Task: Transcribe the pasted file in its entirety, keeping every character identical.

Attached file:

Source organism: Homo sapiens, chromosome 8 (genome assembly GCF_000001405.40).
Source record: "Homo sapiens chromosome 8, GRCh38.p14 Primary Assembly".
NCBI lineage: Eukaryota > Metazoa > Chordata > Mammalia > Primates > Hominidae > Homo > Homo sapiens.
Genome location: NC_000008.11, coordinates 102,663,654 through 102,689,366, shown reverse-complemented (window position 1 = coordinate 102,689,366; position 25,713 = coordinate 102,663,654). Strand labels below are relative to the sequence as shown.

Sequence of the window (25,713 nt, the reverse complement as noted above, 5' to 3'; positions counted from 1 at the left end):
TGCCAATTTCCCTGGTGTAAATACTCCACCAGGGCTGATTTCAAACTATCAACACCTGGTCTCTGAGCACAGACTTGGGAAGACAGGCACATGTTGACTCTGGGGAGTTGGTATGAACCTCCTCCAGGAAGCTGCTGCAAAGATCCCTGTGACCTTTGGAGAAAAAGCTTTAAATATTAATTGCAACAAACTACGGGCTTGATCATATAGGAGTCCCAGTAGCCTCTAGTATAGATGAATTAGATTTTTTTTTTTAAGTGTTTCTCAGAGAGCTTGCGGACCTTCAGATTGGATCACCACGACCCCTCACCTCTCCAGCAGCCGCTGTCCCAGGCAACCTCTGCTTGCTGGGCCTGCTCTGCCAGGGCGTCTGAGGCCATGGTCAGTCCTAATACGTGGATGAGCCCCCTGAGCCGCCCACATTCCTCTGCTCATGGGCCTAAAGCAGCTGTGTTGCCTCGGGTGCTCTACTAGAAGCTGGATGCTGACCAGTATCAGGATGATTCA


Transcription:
Source organism: Homo sapiens, chromosome 8 (genome assembly GCF_000001405.40).
Source record: "Homo sapiens chromosome 8, GRCh38.p14 Primary Assembly".
NCBI lineage: Eukaryota > Metazoa > Chordata > Mammalia > Primates > Hominidae > Homo > Homo sapiens.
Genome location: NC_000008.11, coordinates 102,663,654 through 102,689,366, shown reverse-complemented (window position 1 = coordinate 102,689,366; position 25,713 = coordinate 102,663,654). Strand labels below are relative to the sequence as shown.

Sequence of the window (25,713 nt, the reverse complement as noted above, 5' to 3'; positions counted from 1 at the left end):
TGCCAATTTCCCTGGTGTAAATACTCCACCAGGGCTGATTTCAAACTATCAACACCTGGTCTCTGAGCACAGACTTGGGAAGACAGGCACATGTTGACTCTGGGGAGTTGGTATGAACCTCCTCCAGGAAGCTGCTGCAAAGATCCCTGTGACCTTTGGAGAAAAAGCTTTAAATATTAATTGCAACAAACTACGGGCTTGATCATATAGGAGTCCCAGTAGCCTCTAGTATAGATGAATTAGATTTTTTTTTTTAAGTGTTTCTCAGAGAGCTTGCGGACCTTCAGATTGGATCACCACGACCCCTCACCTCTCCAGCAGCCGCTGTCCCAGGCAACCTCTGCTTGCTGGGCCTGCTCTGCCAGGGCGTCTGAGGCCATGGTCAGTCCTAATACGTGGATGAGCCCCCTGAGCCGCCCACATTCCTCTGCTCATGGGCCTAAAGCAGCTGTGTTGCCTCGGGTGCTCTACTAGAAGCTGGATGCTGACCAGTATCAGGATGATTCA